Quick guide to squatting technique

Photography by Pavel Dornak

Poor squatting technique can flag up a higher risk of injury in runners, according to a new study. 84 runners were assessed using the Functional Movement Screen (FMS), which entails seven tests, and then observed for six months. Overall FMS score was not predictive of injuries, but how the runners fared in a deep squat was. It assesses symmetry, stability and range of motion of the hips, knees and ankles, as well as thoracic-spine mobility – and you can do it at home.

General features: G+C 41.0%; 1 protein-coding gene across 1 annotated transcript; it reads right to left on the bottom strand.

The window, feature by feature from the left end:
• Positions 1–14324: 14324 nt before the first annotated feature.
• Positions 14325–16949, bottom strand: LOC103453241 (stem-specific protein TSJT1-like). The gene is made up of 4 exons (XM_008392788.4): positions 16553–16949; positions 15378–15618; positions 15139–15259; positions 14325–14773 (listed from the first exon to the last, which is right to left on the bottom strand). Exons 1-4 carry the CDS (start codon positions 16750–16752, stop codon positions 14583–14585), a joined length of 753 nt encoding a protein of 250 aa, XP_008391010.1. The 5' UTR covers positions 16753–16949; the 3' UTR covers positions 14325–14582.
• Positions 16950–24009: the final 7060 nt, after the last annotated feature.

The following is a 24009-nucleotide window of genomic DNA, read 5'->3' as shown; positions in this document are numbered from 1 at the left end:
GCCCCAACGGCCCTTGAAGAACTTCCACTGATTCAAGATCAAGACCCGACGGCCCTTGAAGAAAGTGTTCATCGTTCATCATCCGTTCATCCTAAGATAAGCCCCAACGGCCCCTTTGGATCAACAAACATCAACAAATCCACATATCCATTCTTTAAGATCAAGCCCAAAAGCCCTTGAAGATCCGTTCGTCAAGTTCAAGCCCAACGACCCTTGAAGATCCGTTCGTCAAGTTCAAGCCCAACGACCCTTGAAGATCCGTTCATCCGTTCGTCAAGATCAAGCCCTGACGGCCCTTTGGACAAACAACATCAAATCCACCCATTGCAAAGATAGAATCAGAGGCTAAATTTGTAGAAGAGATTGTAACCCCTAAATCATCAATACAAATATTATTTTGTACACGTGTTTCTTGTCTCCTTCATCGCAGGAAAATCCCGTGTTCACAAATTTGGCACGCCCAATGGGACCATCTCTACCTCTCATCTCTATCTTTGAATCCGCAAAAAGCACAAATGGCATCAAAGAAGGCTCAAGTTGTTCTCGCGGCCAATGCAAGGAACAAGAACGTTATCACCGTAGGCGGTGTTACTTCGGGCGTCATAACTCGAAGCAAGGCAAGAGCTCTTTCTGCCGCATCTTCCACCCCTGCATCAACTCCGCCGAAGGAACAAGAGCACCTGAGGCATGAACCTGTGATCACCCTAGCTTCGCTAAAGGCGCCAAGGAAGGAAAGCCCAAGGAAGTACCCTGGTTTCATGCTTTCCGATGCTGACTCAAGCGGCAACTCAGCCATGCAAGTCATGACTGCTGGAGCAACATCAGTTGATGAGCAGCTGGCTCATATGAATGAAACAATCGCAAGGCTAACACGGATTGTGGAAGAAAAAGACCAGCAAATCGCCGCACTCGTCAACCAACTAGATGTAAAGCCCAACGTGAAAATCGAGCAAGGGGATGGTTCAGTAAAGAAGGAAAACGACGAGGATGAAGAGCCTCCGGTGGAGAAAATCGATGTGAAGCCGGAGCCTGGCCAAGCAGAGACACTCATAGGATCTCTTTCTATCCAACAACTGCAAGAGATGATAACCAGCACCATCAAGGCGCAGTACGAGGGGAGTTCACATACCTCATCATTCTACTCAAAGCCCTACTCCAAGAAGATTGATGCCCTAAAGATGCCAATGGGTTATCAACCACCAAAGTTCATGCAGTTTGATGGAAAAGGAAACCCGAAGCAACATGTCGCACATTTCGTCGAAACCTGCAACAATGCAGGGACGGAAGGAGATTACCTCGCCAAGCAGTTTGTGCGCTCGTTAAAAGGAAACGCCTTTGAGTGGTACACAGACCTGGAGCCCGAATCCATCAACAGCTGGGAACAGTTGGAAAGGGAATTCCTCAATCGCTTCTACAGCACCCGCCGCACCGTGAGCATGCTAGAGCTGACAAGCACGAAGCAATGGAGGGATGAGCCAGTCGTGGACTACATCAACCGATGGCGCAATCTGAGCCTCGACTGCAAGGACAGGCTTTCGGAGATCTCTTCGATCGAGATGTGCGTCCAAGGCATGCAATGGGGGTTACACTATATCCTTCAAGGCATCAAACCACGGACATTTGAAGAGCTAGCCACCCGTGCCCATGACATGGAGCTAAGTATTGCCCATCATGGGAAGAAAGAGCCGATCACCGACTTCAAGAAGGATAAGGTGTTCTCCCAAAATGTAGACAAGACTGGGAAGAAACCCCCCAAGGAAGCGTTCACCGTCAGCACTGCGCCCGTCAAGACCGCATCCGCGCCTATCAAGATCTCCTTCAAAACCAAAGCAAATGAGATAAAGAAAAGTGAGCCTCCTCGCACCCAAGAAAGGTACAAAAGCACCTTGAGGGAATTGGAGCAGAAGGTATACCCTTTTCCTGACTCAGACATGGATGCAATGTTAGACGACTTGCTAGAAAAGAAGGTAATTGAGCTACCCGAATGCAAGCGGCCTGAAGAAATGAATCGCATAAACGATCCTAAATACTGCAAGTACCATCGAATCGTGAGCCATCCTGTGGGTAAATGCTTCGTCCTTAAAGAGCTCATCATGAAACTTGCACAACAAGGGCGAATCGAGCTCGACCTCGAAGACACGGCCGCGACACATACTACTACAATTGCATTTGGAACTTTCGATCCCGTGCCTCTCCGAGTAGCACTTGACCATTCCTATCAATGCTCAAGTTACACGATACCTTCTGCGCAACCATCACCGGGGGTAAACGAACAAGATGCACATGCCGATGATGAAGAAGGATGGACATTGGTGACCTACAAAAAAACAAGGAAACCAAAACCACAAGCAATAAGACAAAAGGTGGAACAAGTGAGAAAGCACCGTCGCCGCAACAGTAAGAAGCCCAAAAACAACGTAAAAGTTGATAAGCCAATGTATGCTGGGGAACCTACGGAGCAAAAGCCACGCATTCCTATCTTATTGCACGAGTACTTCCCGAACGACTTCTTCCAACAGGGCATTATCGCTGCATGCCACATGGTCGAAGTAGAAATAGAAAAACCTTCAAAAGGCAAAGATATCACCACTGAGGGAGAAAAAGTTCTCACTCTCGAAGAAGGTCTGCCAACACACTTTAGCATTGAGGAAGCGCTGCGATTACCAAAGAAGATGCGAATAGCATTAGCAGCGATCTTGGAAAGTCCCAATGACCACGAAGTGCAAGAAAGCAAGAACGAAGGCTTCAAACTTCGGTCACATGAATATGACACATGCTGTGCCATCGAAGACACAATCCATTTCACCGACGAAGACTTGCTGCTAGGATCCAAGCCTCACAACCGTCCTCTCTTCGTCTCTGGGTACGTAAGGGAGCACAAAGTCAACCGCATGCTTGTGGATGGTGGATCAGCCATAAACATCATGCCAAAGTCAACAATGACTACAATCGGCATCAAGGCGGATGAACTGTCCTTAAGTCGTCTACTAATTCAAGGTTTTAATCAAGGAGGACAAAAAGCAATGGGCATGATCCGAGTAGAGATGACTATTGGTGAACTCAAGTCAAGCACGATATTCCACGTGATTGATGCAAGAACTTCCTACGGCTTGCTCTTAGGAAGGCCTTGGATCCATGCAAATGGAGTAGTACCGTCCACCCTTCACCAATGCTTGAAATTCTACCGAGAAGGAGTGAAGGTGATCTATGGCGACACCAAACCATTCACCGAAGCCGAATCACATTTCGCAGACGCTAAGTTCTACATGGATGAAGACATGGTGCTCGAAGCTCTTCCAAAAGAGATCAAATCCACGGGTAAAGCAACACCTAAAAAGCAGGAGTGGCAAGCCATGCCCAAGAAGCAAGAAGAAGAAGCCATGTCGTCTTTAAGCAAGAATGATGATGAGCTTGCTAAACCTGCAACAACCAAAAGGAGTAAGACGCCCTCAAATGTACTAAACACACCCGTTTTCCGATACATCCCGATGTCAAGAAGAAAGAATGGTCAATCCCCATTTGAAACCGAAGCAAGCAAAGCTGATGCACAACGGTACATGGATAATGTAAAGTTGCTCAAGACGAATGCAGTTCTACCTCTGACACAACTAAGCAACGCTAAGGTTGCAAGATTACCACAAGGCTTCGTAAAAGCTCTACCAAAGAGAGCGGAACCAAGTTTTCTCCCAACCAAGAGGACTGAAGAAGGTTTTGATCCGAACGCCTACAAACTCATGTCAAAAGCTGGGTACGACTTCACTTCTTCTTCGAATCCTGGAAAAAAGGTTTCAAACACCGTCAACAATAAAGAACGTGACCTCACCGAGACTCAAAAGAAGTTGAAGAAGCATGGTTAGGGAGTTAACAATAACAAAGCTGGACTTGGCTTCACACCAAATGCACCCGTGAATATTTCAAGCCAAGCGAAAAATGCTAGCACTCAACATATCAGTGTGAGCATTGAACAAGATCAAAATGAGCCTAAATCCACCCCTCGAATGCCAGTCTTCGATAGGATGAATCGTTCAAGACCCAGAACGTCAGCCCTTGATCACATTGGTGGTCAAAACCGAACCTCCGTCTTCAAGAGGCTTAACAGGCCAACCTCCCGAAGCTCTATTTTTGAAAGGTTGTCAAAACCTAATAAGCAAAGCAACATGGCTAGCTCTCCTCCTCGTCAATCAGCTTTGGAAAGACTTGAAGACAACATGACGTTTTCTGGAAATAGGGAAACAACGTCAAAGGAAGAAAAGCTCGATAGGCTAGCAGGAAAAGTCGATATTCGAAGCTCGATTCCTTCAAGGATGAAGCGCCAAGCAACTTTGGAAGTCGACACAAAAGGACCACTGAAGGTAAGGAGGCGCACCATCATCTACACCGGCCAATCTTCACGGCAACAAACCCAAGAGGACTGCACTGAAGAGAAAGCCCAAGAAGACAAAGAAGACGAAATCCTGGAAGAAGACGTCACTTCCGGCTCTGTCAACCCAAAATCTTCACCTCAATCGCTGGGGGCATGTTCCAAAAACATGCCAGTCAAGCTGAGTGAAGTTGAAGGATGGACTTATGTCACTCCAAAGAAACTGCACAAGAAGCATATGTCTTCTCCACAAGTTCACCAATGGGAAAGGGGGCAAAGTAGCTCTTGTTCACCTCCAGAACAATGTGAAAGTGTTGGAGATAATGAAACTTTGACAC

Try this

Stand with your feet shoulder-width apart, toes forward. Hold a broomstick on your head (elbows at 90 degrees) and press up. Squat as low as you can, arms straight, heels on the floor and chest forward. Do the move in a controlled manner and ensure your weight is distributed equally. Use the guidelines below to check your form.

1/ Top form if… Your upper torso is parallel to your shins or towards the vertical.

Indicates: Good thoracic mobility.

2/ Top form if… Your thighs can go below horizontal.

Indicates: Good flexion in your hips and knees.

3/ Top form if… Your knees are aligned over your feet, not collapsing inwards.

Indicates: Strong pelvic control.

4/ Top form if… The broomstick is aligned over your feet.

Indicates: Good shoulder and upper back flexibility.

5/ Top form if… Your heels remain on the floor throughout the exercise.

Indicates: Good calf flexibility.